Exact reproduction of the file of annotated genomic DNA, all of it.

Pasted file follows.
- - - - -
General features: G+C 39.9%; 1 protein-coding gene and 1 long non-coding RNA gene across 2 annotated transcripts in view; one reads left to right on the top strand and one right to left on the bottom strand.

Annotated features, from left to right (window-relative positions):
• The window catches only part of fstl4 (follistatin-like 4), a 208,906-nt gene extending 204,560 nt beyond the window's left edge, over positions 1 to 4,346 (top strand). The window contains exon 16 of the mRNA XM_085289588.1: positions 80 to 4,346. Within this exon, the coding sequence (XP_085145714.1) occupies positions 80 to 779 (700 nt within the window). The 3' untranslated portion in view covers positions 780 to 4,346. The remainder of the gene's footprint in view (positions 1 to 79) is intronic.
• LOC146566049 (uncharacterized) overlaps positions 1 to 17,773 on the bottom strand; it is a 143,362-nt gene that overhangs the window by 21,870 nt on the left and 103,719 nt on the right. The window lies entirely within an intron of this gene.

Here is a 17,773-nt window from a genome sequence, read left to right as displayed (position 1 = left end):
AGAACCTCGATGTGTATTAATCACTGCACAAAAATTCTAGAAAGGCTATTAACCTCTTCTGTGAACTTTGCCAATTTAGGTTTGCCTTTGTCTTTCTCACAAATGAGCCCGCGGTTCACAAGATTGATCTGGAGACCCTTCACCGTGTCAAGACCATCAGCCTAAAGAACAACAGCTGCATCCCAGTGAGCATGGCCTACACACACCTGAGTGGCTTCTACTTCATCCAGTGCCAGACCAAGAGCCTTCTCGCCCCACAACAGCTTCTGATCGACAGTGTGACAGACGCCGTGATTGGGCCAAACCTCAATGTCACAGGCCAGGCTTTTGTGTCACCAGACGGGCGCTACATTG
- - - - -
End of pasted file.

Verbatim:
General features: G+C 39.9%; 1 protein-coding gene and 1 long non-coding RNA gene across 2 annotated transcripts in view; one reads left to right on the top strand and one right to left on the bottom strand.

Annotated features, from left to right (window-relative positions):
• The window catches only part of fstl4 (follistatin-like 4), a 208,906-nt gene extending 204,560 nt beyond the window's left edge, over positions 1 to 4,346 (top strand). The window contains exon 16 of the mRNA XM_085289588.1: positions 80 to 4,346. Within this exon, the coding sequence (XP_085145714.1) occupies positions 80 to 779 (700 nt within the window). The 3' untranslated portion in view covers positions 780 to 4,346. The remainder of the gene's footprint in view (positions 1 to 79) is intronic.
• LOC146566049 (uncharacterized) overlaps positions 1 to 17,773 on the bottom strand; it is a 143,362-nt gene that overhangs the window by 21,870 nt on the left and 103,719 nt on the right. The window lies entirely within an intron of this gene.

Here is a 17,773-nt window from a genome sequence, read left to right as displayed (position 1 = left end):
AGAACCTCGATGTGTATTAATCACTGCACAAAAATTCTAGAAAGGCTATTAACCTCTTCTGTGAACTTTGCCAATTTAGGTTTGCCTTTGTCTTTCTCACAAATGAGCCCGCGGTTCACAAGATTGATCTGGAGACCCTTCACCGTGTCAAGACCATCAGCCTAAAGAACAACAGCTGCATCCCAGTGAGCATGGCCTACACACACCTGAGTGGCTTCTACTTCATCCAGTGCCAGACCAAGAGCCTTCTCGCCCCACAACAGCTTCTGATCGACAGTGTGACAGACGCCGTGATTGGGCCAAACCTCAATGTCACAGGCCAGGCTTTTGTGTCACCAGACGGGCGCTACATTG